Where there is no law, but every man does what is right in his own eyes, there is the least of real liberty
Henry M. Robert

In search of logic in personnel matters

Mykola TOMENKO: “Previous presidents relied on regional, family or business affinity in their appointments, while Petro Poroshenko has synthesized all these principles”
6 April, 2017 - 11:23
Photo by Artem SLIPACHUK, The Day

Personnel changes happened in the presidential political team on April 3. At a meeting, the Petro Poroshenko Bloc (PPB)’s faction elected Artur Herasymov as its new chairman, while Poroshenko appointed to his previous position (the president’s representative in the parliament) Iryna Lutsenko, who is a PPB MP and the wife of Prosecutor General of Ukraine Yurii Lutsenko. The strong reliance on family connections is evident, as it is growing stronger amid the president’s appointees. Media and social networks have lately run a story alleging that Yurii Lutsenko was being primed for the post of prime minister, which is currently held by Volodymyr Hroisman. Many cast doubt on this prospect, however.

To some extent, Iryna Lutsenko has to become the final link in the president’s line of access to the parliament and to relay his position. However, People’s Front MP Leonid Yemets said: “One should rely not on family connections, but on the person’s demonstrated effectiveness at work. The president’s representative in the parliament is less a relay tower for the views of the head of state and more a communicator between the parliament and the presidential administration. MPs who had spent several years sharing the room and the college desk with the prosecutor general or the current presidential representative in the parliament will display much less reverence towards them.”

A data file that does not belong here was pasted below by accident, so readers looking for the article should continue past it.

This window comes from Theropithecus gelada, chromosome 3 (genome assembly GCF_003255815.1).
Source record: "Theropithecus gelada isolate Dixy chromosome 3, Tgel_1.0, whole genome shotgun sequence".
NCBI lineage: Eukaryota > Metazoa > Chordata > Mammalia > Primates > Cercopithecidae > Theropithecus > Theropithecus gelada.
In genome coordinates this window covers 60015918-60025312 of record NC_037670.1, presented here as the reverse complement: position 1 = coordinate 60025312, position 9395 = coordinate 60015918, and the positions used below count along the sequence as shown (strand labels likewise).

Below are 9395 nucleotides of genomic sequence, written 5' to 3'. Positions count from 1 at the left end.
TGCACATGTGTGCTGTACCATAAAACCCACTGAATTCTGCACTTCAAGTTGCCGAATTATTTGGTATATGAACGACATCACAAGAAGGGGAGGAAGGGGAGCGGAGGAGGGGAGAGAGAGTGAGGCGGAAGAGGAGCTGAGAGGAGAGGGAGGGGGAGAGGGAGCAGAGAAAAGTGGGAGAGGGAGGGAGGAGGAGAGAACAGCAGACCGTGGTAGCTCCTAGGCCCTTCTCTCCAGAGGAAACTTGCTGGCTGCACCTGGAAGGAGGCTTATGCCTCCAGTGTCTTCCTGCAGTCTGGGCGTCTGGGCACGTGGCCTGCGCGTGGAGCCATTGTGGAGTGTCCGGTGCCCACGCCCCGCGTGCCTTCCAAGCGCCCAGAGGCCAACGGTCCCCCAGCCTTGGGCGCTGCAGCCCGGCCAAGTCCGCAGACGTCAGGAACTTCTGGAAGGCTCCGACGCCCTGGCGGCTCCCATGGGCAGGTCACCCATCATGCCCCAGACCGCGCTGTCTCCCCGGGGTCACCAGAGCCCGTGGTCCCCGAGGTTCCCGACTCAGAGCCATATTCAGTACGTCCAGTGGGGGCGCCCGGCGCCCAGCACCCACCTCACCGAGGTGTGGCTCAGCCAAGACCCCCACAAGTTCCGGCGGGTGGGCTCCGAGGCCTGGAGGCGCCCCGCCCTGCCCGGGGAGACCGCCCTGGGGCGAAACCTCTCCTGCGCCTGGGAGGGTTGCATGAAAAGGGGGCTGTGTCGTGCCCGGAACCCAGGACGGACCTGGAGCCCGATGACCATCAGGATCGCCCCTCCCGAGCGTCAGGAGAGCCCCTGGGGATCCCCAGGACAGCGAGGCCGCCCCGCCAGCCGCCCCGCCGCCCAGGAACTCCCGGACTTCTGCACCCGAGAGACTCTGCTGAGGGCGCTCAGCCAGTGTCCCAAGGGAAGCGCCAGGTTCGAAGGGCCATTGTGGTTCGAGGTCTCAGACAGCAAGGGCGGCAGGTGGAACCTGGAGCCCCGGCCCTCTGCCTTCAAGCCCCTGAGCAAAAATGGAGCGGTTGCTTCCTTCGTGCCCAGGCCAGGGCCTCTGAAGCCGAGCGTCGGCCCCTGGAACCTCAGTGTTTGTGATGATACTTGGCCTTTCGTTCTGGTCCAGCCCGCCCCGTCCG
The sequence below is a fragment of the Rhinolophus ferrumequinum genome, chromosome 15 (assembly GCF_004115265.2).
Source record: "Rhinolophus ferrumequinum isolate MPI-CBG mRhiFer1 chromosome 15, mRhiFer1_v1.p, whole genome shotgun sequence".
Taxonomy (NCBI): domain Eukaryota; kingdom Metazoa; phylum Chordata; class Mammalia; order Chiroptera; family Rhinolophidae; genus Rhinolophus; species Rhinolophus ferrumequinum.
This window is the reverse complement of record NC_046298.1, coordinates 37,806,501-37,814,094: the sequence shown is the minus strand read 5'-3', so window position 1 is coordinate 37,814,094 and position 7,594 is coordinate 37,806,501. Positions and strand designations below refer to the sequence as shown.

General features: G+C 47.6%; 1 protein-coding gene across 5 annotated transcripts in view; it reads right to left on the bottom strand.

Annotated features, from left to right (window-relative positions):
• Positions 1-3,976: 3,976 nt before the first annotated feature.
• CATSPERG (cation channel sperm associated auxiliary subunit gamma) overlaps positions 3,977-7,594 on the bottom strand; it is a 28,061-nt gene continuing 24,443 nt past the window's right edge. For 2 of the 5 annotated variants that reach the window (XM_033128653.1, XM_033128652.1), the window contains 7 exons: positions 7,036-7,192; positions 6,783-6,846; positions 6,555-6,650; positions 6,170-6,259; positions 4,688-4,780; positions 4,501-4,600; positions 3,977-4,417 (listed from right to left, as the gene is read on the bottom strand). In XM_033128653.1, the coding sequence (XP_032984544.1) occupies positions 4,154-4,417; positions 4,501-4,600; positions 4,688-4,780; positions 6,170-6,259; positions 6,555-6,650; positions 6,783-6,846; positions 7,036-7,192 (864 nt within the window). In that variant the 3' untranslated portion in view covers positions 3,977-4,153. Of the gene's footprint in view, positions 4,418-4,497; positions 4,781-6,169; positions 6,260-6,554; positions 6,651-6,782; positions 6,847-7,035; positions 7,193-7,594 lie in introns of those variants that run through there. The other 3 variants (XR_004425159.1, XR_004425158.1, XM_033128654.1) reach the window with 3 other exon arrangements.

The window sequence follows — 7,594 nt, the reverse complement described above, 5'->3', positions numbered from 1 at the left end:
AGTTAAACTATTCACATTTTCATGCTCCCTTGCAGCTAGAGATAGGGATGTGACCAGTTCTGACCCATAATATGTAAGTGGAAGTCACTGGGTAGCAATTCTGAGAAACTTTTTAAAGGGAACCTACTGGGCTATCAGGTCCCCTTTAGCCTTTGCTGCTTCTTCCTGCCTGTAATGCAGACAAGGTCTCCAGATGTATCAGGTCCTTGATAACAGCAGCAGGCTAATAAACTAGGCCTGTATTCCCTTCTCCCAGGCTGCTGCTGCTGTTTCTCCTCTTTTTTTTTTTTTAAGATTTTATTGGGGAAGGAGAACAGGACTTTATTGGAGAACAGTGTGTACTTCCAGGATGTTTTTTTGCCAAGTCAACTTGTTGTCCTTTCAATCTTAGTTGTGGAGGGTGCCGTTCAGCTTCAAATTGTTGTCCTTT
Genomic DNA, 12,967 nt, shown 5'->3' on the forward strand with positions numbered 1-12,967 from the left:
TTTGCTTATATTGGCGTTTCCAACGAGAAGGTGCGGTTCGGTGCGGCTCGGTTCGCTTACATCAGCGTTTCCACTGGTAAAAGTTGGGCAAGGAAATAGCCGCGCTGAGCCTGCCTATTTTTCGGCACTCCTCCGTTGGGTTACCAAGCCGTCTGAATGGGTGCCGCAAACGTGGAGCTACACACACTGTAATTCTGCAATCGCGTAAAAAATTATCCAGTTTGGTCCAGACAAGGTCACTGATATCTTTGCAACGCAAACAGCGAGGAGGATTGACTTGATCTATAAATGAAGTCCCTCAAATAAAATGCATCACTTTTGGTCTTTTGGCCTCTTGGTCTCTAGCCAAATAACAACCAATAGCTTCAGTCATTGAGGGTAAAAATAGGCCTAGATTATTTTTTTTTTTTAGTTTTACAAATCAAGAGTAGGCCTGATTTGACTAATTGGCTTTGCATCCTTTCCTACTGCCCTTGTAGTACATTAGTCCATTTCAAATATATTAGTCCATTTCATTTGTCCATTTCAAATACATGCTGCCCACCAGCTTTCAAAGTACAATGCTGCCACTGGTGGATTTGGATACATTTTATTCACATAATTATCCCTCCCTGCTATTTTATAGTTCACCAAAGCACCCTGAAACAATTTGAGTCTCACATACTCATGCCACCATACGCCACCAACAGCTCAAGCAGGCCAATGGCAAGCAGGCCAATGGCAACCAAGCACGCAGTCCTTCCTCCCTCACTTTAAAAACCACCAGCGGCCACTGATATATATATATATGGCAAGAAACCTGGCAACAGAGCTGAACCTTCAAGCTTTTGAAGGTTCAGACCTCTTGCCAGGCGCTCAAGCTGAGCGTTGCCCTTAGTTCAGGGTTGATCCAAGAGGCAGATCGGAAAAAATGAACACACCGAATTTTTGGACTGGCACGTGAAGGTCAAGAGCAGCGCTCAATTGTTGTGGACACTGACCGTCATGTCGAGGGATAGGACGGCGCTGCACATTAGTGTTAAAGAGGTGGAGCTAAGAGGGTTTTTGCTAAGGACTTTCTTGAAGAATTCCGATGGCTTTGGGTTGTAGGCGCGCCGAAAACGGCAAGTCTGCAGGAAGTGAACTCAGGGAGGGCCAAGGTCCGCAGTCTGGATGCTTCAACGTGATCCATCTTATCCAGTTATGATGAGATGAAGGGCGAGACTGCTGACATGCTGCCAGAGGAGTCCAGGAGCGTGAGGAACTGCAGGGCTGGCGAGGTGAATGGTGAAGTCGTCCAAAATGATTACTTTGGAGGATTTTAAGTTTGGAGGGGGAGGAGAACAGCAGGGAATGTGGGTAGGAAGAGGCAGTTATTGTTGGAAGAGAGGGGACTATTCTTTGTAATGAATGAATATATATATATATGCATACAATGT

Regarding the person of the current chairman of the pro-presidential PPB faction, Yemets commented: “My personal attitude to Herasymov is defined by the fact that he was fully committed in his office as the president’s representative in the parliament. He thoroughly understands every bill and listens to people’s arguments. So I can only welcome the decision of the PPB faction to entrust Herasymov with general organization and management of the faction.” Meanwhile, the media have been running various stories that cast doubt on the latter’s past. For example, it is said that Herasymov was linked once to the future pro-Russian militant Ihor Biezlier, who is now suspected of committing a number of the gravest crimes in wartime.

“I know Herasymov as someone who does a lot for the development of the PPB in the Donbas, and not that of Our Land [journalists stress precisely Herasymov’s connections to Our Land. – Author] as well as a very active and hard-hitting head of our delegation in the Parliamentary Assembly of the OSCE,” Iryna Herashchenko wrote on Facebook. “He had a business in Donetsk before the war, it was a large and successful consulting firm. They had several dozen drivers, it turned out that one of them (he worked for the consulting firm just for a few months) was this character [the infamous pro-Russian thug Biezlier. – Author]. I do not think that people from Donetsk should be held responsible for all of their former employees, since it would take us just too far... For example, I knew a certain Miroshnyk [Rodion Miroshnyk. – Author] who was press secretary for Prime Minister Viktor Yanukovych before he hired Hanna Herman. This wonderful man is now a prominent ‘party leader’ in LNR.” Let us recall that Miroshnyk also takes part in the negotiations in Minsk as a representative of the LNR leader Ihor Plotnytsky.